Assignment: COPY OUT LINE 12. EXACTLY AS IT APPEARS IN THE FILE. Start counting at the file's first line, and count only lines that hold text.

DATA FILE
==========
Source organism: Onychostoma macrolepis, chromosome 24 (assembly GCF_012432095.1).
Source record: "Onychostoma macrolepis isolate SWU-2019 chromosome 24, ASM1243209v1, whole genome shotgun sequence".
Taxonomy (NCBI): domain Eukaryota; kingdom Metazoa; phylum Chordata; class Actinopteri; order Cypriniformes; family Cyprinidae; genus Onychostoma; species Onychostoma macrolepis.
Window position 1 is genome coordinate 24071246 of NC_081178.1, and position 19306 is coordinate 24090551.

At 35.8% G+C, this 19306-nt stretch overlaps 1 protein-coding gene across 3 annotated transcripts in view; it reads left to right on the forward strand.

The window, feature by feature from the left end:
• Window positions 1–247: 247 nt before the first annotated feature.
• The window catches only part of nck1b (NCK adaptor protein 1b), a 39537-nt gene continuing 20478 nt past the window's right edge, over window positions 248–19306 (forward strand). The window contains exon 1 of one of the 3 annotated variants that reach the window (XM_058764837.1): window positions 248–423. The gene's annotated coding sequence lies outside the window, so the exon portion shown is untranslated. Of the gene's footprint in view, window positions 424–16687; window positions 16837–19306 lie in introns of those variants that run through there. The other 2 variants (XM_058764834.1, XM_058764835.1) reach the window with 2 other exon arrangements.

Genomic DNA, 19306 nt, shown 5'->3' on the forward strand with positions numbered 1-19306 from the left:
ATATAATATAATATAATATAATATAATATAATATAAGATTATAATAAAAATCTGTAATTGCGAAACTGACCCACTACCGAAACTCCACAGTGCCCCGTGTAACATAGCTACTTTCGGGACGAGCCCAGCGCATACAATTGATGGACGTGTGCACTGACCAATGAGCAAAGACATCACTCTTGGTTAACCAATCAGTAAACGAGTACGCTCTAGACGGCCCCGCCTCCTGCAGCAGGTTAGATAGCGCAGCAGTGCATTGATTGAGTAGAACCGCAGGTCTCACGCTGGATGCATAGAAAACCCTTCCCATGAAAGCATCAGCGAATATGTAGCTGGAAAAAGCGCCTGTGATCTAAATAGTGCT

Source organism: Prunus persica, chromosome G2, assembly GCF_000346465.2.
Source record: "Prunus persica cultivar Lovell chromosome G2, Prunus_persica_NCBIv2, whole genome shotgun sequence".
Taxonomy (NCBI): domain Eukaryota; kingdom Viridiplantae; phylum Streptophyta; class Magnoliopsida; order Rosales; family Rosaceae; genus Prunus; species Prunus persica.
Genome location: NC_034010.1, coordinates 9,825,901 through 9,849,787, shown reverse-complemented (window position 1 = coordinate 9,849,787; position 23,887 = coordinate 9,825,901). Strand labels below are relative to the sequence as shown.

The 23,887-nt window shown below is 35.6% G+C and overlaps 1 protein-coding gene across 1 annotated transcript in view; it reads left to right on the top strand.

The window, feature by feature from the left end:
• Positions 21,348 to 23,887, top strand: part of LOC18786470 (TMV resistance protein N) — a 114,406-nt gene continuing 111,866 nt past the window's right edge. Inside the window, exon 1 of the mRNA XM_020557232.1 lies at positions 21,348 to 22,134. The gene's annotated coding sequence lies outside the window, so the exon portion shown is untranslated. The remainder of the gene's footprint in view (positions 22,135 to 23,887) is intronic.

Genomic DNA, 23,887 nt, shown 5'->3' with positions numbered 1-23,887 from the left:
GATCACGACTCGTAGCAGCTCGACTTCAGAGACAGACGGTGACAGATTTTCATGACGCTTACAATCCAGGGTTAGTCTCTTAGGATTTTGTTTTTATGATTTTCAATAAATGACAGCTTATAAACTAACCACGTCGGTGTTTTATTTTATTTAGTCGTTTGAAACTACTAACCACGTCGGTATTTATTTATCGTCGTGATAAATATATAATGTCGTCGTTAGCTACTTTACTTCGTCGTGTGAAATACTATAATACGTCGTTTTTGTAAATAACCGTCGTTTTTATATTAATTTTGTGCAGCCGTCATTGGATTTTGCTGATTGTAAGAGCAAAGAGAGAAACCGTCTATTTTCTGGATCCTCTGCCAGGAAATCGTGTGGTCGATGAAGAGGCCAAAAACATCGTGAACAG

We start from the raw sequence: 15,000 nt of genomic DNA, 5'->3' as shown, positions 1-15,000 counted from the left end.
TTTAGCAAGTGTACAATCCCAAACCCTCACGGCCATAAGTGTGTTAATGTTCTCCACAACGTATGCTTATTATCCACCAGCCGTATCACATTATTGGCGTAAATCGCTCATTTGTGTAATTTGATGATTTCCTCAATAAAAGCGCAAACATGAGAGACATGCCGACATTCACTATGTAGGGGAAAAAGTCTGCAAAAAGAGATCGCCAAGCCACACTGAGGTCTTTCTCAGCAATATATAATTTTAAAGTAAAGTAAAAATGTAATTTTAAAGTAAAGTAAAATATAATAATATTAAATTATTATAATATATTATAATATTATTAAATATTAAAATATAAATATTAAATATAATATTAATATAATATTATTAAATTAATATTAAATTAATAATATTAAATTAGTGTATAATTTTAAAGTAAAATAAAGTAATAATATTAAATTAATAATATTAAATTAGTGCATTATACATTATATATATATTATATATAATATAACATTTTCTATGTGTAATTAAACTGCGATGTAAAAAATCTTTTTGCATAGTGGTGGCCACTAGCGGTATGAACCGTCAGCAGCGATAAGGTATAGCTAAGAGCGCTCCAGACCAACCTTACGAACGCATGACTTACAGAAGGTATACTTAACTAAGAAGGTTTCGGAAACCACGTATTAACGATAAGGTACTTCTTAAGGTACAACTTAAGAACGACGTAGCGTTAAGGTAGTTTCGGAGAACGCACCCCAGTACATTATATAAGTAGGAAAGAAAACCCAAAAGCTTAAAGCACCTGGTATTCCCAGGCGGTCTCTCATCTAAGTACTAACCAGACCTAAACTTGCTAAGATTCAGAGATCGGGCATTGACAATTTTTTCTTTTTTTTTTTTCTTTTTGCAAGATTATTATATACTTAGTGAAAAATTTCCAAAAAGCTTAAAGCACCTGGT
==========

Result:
Source record: "Prunus persica cultivar Lovell chromosome G2, Prunus_persica_NCBIv2, whole genome shotgun sequence".